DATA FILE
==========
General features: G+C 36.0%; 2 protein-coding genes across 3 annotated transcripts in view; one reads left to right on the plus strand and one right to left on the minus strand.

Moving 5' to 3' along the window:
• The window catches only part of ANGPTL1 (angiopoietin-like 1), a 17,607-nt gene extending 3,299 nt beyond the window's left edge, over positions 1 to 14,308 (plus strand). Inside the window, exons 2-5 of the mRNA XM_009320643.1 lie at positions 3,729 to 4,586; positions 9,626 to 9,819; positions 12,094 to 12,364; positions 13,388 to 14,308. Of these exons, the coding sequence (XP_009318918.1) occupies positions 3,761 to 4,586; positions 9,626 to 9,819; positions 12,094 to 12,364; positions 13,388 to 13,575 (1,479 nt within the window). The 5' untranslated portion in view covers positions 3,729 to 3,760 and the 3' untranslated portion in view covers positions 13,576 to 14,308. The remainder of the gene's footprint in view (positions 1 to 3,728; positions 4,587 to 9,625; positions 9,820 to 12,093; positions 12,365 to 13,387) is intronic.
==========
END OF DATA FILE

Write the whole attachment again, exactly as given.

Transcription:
General features: G+C 36.0%; 2 protein-coding genes across 3 annotated transcripts in view; one reads left to right on the plus strand and one right to left on the minus strand.

Moving 5' to 3' along the window:
• The window catches only part of ANGPTL1 (angiopoietin-like 1), a 17,607-nt gene extending 3,299 nt beyond the window's left edge, over positions 1 to 14,308 (plus strand). Inside the window, exons 2-5 of the mRNA XM_009320643.1 lie at positions 3,729 to 4,586; positions 9,626 to 9,819; positions 12,094 to 12,364; positions 13,388 to 14,308. Of these exons, the coding sequence (XP_009318918.1) occupies positions 3,761 to 4,586; positions 9,626 to 9,819; positions 12,094 to 12,364; positions 13,388 to 13,575 (1,479 nt within the window). The 5' untranslated portion in view covers positions 3,729 to 3,760 and the 3' untranslated portion in view covers positions 13,576 to 14,308. The remainder of the gene's footprint in view (positions 1 to 3,728; positions 4,587 to 9,625; positions 9,820 to 12,093; positions 12,365 to 13,387) is intronic.